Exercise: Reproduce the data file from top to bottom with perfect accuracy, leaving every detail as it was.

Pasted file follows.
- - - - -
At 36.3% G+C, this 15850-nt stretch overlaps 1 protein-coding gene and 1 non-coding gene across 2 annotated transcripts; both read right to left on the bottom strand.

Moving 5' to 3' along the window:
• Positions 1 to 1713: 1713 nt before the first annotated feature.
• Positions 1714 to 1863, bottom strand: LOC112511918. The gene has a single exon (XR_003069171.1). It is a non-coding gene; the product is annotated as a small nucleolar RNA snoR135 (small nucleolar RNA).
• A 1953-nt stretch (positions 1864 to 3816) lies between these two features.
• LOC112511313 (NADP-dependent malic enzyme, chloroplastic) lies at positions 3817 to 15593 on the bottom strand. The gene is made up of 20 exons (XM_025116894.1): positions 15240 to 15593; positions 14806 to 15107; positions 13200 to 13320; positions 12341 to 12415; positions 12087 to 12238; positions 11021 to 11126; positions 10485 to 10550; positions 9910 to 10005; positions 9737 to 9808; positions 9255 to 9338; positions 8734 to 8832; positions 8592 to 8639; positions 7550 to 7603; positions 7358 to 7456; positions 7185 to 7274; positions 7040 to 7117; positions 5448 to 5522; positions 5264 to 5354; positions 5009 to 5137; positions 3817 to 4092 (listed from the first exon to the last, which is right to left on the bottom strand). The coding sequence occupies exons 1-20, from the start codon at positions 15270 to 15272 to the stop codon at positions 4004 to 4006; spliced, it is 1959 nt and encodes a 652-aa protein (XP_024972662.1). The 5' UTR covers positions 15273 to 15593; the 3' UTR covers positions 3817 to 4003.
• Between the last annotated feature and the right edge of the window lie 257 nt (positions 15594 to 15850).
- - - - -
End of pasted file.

At 36.3% G+C, this 15850-nt stretch overlaps 1 protein-coding gene and 1 non-coding gene across 2 annotated transcripts; both read right to left on the bottom strand.

Moving 5' to 3' along the window:
• Positions 1 to 1713: 1713 nt before the first annotated feature.
• Positions 1714 to 1863, bottom strand: LOC112511918. The gene has a single exon (XR_003069171.1). It is a non-coding gene; the product is annotated as a small nucleolar RNA snoR135 (small nucleolar RNA).
• A 1953-nt stretch (positions 1864 to 3816) lies between these two features.
• LOC112511313 (NADP-dependent malic enzyme, chloroplastic) lies at positions 3817 to 15593 on the bottom strand. The gene is made up of 20 exons (XM_025116894.1): positions 15240 to 15593; positions 14806 to 15107; positions 13200 to 13320; positions 12341 to 12415; positions 12087 to 12238; positions 11021 to 11126; positions 10485 to 10550; positions 9910 to 10005; positions 9737 to 9808; positions 9255 to 9338; positions 8734 to 8832; positions 8592 to 8639; positions 7550 to 7603; positions 7358 to 7456; positions 7185 to 7274; positions 7040 to 7117; positions 5448 to 5522; positions 5264 to 5354; positions 5009 to 5137; positions 3817 to 4092 (listed from the first exon to the last, which is right to left on the bottom strand). The coding sequence occupies exons 1-20, from the start codon at positions 15270 to 15272 to the stop codon at positions 4004 to 4006; spliced, it is 1959 nt and encodes a 652-aa protein (XP_024972662.1). The 5' UTR covers positions 15273 to 15593; the 3' UTR covers positions 3817 to 4003.
• Between the last annotated feature and the right edge of the window lie 257 nt (positions 15594 to 15850).